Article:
• Debunked: WHO Claims That Global Warming Will Kill 250,000 People A Year

    As the United Nations climate summit approached, the World Health Organization (WHO) issued a dire warning to the world: global warming will kill an additional 250,000 people a year.

    “Between 2030 and 2050, climate change is expected to cause approximately 250 000 additional deaths per year, from malnutrition, malaria, diarrhoea and heat stress,” WHO claimed in a report from August 2014, about a month before UN climate delegates met in New York.

    But a new report says that WHO claims of massive deaths due to global warming are “exaggerated” and based on flawed assumptions about the climate and human ingenuity.

    “[E]ven if one assumes that the relationships between climatic variables and mortality used by the WHO study are valid, the methodologies and assumptions used by WHO inevitably exaggerate future mortality increases attributable to global warming, perhaps several-fold,” Indur Goklany, an independent scholar and former Intergovernmental Panel on Climate Change delegate, wrote in a study published by the Global Warming Policy Foundation.

    The basic premise of the WHO study is that global temperature rises will make weather more extreme, causing more heat waves and storms that will increase mortality, especially in poor countries.

    A warmer world also means more variable rainfall patterns and droughts, WHO claims, which will exacerbate deaths from diarrhoeal disease and famine. WHO also claims that warmer weather will increase the season in which diseases are most often transmitted, such as malaria and other deadly diseases transmitted through insects.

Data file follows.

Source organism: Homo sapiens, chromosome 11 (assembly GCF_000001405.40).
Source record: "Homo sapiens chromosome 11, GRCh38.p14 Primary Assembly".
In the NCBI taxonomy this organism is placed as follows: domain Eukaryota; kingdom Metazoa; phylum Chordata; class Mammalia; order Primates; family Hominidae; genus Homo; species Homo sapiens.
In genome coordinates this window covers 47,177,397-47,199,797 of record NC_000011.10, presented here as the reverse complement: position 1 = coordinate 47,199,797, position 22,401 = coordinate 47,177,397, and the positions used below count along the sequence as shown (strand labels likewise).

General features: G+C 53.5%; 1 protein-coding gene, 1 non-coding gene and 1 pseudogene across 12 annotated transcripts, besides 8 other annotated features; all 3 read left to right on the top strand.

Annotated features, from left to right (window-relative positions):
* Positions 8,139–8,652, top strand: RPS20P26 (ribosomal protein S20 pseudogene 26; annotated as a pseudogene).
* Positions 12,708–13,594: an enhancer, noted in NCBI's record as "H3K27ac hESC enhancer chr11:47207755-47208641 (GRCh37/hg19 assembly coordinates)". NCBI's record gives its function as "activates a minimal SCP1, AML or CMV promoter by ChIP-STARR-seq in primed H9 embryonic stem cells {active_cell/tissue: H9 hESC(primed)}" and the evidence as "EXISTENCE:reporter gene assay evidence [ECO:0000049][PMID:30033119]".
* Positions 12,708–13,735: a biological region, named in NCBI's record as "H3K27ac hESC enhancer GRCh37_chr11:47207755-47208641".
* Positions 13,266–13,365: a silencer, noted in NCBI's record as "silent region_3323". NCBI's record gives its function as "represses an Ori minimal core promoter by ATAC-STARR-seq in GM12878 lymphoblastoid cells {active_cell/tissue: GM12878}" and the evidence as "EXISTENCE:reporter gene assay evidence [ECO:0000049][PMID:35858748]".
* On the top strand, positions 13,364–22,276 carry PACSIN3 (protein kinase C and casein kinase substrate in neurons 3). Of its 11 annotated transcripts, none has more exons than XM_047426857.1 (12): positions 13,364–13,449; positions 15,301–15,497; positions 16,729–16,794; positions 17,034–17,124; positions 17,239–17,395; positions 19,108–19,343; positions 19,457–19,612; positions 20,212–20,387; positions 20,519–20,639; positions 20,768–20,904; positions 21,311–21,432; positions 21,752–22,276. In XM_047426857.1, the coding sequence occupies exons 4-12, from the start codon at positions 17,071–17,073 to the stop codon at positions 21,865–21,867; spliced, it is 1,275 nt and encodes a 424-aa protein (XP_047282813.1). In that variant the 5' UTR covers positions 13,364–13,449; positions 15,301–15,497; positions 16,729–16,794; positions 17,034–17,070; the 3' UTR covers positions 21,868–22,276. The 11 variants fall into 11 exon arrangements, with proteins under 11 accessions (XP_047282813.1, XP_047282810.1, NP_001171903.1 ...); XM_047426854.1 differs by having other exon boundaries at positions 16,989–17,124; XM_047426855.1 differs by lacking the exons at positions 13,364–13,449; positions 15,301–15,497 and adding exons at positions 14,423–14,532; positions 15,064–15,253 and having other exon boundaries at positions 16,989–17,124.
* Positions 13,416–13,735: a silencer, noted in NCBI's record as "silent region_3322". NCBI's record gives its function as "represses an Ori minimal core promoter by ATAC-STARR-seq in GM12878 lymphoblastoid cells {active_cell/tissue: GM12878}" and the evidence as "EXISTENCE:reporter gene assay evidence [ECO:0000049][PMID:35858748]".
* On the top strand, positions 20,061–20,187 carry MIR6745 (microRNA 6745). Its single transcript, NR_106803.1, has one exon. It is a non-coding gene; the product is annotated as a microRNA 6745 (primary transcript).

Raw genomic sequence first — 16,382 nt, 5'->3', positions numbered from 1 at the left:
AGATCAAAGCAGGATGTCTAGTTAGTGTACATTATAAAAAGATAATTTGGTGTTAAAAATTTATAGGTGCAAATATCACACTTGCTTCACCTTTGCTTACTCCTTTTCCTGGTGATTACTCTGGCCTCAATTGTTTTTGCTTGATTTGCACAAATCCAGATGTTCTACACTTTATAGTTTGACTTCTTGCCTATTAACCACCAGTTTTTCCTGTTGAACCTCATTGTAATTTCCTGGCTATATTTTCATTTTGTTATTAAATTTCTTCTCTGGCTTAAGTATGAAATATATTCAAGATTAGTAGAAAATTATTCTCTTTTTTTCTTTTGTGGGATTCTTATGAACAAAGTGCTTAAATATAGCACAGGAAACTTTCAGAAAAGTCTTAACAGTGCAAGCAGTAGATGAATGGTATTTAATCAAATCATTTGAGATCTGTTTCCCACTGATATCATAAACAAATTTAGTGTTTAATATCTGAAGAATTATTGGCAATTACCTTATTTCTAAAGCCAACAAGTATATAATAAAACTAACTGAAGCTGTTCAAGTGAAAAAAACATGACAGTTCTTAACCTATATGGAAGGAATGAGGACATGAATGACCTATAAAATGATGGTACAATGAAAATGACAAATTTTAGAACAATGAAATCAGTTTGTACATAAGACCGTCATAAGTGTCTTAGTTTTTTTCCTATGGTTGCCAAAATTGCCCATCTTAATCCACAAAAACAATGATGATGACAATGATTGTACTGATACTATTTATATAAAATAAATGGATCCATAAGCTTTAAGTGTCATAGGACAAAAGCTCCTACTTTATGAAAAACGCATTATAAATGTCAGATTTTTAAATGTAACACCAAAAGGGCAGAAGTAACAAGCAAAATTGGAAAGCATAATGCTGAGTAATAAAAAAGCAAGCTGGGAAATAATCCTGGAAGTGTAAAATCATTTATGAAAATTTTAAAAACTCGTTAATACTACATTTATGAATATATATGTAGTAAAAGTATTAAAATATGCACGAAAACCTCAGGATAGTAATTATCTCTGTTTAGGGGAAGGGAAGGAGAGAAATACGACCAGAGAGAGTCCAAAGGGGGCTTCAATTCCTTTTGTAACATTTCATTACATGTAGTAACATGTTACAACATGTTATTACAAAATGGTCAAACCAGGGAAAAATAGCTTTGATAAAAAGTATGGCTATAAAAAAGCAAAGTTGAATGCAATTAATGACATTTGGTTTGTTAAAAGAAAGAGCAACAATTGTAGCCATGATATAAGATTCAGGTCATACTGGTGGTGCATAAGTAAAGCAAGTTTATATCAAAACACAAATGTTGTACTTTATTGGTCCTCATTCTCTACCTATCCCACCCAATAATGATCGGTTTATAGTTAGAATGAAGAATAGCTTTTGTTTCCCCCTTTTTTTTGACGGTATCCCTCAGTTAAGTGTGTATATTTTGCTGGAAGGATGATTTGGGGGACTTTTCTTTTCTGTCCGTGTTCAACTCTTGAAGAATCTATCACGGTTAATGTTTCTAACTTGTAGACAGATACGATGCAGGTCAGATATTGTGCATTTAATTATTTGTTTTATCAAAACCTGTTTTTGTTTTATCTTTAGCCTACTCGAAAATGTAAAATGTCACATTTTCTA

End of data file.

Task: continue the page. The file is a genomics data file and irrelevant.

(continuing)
In total, WHO predicts that every year from 2030 to 2040 will see 38,000 elderly people die from heat exposure, 48,000 people die from diarrhea, 60,000 people die from malaria and 95,000 die die from childhood malnutrition.

    “Although global warming may bring some localized benefits, such as fewer winter deaths in temperate climates and increased food production in certain areas, the overall health effects of a changing climate are likely to be overwhelmingly negative,” WHO reports. “Climate change affects social and environmental determinants of health – clean air, safe drinking water, sufficient food and secure shelter.”

    But Goklany said WHO’s claims are based on flawed methodology. He said WHO’s report “uses climate model results that have been shown to run at least three times hotter than empirical reality… despite using 27% lower greenhouse gas forcing.”

    Goklany also argues that WHO “ignores the fact that people and societies are not potted plants” and will take steps to adapt to a warmer world. Indeed, humans invented things like air conditioning, heating fuels and better insulation to keep themselves living comfortably in adverse conditions.

    “Thus, if the seas rise around them, heatwaves become more prevalent, or malaria, diarrhoeal disease and hunger spread, they will undertake adaptation measures to protect themselves and reduce, if not eliminate, the adverse consequences,” Goklany said. “Consequently, global mortality rates from malaria and extreme weather events, for instance, have been reduced at least five-fold in the past 60 years.”

    WHO assumes that poor countries will not take “any commonsense steps” to making their lives better by buying or inventing technologies to insulate themselves from the elements, Goklany argues.

    Goklany also points out that WHO’s report assumes that increases in atmospheric concentrations of carbon dioxide will not affect crop yields — running counter to scientific evidence that rising carbon dioxide levels improves plant growth. Plants need carbon dioxide to perform photosynthesis.

    “[A]ddressing pests, diseases and nutrient limitations are routine challenges for farmers and should be easier for them to address as society becomes more affluent and technology continues to advance,” Goklany argues. “Moreover, higher carbon dioxide levels should reduce ozone damage to crops because such increased levels reduce the size of stomata and this then reduces the exchange of ozone and other gases into and out of the plants, which should reduce ozone damage.”

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